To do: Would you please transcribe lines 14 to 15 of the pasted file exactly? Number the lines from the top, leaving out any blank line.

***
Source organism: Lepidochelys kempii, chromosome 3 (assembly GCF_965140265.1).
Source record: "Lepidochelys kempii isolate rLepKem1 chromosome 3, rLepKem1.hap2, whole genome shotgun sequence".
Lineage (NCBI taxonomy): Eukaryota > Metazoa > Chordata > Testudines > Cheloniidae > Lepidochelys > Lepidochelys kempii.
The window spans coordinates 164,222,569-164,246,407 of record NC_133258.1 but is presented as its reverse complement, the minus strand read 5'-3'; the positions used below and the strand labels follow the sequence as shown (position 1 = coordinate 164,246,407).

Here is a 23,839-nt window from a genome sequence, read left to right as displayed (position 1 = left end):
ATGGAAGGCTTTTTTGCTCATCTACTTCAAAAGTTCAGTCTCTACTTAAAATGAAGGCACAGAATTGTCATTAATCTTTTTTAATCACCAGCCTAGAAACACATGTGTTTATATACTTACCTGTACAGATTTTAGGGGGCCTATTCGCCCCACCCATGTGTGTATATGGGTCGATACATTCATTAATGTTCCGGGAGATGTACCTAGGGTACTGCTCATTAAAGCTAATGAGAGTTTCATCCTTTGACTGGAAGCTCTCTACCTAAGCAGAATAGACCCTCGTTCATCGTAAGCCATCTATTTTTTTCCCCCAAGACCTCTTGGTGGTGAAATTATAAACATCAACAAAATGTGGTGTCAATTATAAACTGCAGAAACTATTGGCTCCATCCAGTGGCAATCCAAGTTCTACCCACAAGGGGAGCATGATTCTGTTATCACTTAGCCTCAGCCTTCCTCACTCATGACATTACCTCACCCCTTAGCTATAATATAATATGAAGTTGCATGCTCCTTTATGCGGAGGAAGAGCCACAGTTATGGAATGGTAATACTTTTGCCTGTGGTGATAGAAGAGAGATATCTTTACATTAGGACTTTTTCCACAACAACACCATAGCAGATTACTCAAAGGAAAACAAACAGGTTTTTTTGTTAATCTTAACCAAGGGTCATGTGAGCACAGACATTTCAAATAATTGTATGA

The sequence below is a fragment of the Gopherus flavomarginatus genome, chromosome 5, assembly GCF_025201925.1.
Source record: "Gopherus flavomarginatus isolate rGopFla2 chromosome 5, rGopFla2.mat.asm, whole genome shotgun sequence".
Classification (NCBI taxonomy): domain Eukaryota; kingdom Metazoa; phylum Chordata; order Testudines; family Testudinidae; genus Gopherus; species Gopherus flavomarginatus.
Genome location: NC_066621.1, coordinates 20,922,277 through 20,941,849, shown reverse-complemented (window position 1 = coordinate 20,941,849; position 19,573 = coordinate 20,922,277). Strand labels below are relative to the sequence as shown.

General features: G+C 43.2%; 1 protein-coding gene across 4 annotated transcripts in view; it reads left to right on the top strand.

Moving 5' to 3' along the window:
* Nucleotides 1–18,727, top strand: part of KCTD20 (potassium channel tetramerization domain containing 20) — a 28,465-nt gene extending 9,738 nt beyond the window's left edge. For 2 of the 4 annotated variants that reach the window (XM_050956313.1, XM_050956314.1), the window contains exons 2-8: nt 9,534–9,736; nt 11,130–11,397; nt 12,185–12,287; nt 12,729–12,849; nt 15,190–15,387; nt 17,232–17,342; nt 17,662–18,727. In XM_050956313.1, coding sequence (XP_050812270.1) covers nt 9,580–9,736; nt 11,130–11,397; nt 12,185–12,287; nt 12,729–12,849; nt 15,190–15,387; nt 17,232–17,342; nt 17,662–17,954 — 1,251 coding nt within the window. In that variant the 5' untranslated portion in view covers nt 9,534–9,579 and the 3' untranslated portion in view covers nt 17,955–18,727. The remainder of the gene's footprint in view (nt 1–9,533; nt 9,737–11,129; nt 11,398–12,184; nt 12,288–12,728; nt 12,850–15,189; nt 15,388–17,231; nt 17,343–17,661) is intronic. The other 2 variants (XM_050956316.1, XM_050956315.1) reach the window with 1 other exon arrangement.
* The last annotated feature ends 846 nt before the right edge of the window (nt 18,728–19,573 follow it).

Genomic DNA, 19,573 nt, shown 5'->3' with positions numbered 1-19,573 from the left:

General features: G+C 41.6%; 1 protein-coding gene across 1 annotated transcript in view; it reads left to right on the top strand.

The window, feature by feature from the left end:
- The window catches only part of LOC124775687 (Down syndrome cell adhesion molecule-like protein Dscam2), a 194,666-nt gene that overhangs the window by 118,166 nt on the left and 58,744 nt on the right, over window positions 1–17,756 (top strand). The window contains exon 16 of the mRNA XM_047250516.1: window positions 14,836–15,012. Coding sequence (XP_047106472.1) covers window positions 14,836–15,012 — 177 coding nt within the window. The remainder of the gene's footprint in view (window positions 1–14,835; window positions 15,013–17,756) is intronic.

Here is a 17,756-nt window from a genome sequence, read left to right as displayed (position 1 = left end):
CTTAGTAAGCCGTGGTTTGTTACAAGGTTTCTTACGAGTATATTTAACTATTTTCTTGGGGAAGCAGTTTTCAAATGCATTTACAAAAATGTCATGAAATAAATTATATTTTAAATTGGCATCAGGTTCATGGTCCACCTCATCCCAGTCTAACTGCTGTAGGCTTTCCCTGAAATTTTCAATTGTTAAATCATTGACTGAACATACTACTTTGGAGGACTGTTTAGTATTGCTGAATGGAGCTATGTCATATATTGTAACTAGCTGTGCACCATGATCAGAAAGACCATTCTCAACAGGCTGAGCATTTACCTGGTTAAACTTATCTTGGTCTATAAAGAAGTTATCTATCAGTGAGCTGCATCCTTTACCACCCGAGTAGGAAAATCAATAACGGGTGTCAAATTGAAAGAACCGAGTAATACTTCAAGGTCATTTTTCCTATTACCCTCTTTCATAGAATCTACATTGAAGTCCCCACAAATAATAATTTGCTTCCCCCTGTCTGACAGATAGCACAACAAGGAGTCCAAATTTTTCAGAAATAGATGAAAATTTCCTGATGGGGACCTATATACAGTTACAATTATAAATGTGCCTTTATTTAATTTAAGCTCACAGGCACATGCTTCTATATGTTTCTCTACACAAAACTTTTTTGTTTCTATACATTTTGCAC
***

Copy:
* The last annotated feature ends 846 nt before the right edge of the window (nt 18,728–19,573 follow it).

Genomic DNA, 19,573 nt, shown 5'->3' with positions numbered 1-19,573 from the left: